Another case is regional strategic balance, which is now being undermined and a dangerous arms race is under way. In this connection, there are two things worth mentioning: First, the US is completing its deployment of missile defense systems (MDS) close to Chinese territory in East Asia, including the most recent decision by the US and ROK to deploy the THAAD system with advanced X-band radar on ROK soil, which poses a threat to China’s nuclear deterrence capability, thus breaking the delicate and important regional strategic balance. Second, with a closer Japan-US military alliance, Japan is pursuing “normal big-power” status through militarization and loosening the constraints of its Peace Constitution and Yalta arrangements, which worries its neighbors including China and the ROK.

Asian unity sustaining its continuous growth is now being tested and threatened by “fragmentation” (described by Zheng Yongnian of Singapore as “Mid-Easternization of Asia”). If unchecked, Asia’s economic growth and cohesion could be compromised which is undoubtedly bad news to Asia and to the world at large.

Needless to say, positive developments in Asia always outweigh negative ones. As long as Asian nations proceed from their fundamental interests and overcome various obstacles, the “fragmentation” will fade away eventually. At present, they should focus on the following areas inter alia for immediate action:

1. To speed up regional integration by streamlining all sorts of FTAs and start negotiation on an APEC-wide FTA with a view to creating a better environment for trade and investment for the benefit of promoting sustained economic growth both in Asia and the world.

2. To make strenuous efforts to maintain regional strategic balance and prevent further arms race. American deployment of missile-defense systems surrounding China in East Asia no doubt undercuts strategic balance in the region. It would be wise for the US and its allies to reconsider and rescind that deployment, because in the end it will also hurt their security. Political dialogue needs to begin for real and with urgency to walk countries concerned through the zigzags of geo-political landscape.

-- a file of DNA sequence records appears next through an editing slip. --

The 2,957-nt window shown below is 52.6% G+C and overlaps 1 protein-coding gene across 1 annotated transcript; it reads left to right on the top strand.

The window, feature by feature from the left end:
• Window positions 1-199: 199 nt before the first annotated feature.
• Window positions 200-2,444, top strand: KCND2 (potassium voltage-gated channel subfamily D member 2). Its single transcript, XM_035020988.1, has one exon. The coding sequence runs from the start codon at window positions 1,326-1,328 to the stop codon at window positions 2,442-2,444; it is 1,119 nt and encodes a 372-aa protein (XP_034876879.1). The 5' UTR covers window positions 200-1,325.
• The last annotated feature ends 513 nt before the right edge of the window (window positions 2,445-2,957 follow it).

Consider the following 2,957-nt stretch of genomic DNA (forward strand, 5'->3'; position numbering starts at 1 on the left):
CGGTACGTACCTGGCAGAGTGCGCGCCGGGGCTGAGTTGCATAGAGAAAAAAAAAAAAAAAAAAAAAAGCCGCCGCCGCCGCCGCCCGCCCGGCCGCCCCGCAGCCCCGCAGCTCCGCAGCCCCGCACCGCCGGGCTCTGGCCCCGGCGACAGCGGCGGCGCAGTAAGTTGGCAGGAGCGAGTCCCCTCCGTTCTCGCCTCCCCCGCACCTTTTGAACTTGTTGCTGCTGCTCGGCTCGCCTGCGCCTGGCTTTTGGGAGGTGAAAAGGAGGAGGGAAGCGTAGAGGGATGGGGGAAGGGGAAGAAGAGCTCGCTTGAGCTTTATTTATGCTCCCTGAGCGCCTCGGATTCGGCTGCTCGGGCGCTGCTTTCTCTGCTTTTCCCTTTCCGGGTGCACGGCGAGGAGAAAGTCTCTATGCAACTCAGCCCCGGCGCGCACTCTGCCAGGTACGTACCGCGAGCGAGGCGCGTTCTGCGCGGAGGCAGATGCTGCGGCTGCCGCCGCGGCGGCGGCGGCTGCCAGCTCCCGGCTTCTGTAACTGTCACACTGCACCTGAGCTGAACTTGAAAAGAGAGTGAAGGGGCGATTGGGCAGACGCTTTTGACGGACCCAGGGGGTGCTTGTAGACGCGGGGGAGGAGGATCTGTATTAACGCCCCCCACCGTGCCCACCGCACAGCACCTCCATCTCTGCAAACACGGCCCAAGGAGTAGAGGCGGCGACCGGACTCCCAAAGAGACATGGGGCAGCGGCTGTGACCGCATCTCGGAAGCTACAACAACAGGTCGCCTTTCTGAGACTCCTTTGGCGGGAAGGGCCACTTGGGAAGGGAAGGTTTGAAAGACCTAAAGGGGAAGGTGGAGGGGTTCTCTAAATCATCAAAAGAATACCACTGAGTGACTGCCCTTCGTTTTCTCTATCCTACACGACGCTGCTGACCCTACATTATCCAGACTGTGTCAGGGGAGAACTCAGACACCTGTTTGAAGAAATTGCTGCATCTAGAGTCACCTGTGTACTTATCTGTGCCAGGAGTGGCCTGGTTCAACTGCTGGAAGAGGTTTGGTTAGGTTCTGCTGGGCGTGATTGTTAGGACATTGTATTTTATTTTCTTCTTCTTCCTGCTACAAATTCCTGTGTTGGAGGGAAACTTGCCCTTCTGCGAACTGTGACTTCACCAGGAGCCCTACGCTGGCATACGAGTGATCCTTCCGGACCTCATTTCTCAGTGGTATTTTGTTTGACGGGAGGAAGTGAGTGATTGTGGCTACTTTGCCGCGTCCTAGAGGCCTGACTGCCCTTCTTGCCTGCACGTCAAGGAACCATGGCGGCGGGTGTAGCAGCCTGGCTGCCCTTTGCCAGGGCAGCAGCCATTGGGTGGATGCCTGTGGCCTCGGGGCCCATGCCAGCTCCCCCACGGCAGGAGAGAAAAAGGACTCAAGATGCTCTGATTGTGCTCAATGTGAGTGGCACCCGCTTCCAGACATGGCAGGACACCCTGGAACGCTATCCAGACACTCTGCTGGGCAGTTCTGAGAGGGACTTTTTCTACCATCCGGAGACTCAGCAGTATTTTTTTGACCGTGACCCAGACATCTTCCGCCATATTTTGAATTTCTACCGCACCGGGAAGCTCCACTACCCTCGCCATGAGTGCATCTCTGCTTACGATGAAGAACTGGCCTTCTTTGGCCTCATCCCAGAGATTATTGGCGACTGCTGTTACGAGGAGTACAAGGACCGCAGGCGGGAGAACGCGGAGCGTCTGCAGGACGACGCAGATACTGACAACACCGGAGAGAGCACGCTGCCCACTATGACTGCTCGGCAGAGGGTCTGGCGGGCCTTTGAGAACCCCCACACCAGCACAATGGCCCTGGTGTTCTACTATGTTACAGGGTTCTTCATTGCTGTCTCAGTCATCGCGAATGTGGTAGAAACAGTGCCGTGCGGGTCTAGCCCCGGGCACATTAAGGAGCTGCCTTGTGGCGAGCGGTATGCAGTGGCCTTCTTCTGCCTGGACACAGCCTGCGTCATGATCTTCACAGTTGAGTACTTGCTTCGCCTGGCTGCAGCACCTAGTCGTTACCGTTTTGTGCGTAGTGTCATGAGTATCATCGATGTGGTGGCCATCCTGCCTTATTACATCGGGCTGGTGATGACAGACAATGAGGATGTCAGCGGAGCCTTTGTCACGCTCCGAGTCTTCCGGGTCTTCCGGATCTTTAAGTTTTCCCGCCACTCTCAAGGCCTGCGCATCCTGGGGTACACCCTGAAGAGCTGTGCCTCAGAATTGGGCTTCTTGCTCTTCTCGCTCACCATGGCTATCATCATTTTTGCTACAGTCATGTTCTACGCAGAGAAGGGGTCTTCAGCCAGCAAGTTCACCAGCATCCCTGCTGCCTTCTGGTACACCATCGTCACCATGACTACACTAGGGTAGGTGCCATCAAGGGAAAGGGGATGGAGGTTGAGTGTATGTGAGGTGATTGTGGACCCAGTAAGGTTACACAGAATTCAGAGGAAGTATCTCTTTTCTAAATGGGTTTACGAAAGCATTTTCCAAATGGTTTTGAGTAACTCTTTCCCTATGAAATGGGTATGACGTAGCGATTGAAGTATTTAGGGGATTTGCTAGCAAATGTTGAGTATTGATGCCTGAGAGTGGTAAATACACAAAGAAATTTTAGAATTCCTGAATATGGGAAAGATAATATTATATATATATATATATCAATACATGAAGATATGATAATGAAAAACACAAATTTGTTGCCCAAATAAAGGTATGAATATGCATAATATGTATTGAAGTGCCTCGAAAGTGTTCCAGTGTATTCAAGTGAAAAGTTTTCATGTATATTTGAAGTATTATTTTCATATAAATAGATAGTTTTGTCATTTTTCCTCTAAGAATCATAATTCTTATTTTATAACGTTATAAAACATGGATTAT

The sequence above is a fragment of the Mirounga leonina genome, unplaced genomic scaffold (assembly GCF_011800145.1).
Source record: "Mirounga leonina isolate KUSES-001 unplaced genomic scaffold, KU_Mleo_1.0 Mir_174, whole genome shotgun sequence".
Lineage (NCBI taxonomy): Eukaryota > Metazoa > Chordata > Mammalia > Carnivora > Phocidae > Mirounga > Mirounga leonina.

3. To start diplomatic dialogue and negotiation on the issues of the South China Sea, the nuclear problem of the Korean Peninsula and regional counter-terrorism. As I put it above, the best approach to the South China Sea is certainly the “dual track” negotiation and dialogue between and among parties. This is the only viable way to settle the disputes and avoid possible confrontation. On the Peninsular nuclear issue, it is of utmost importance to restart political negotiation as soon as possible. It cannot afford further delay. On counterterrorism, regional cooperation will benefit all parties and increase strategic trust that is sorely lacking.

Asia is famous for its multiple civilizations and their core value systems that have guided Asian nations since ancient times. Recent decades have seen China making great contributions to regional economic growth and unity with its peaceful and rapid development. We need to take a historic view of what is happening today. “Fragmentation” is something that is temporary while Asian unity and common development will always be the hallmark of this great region.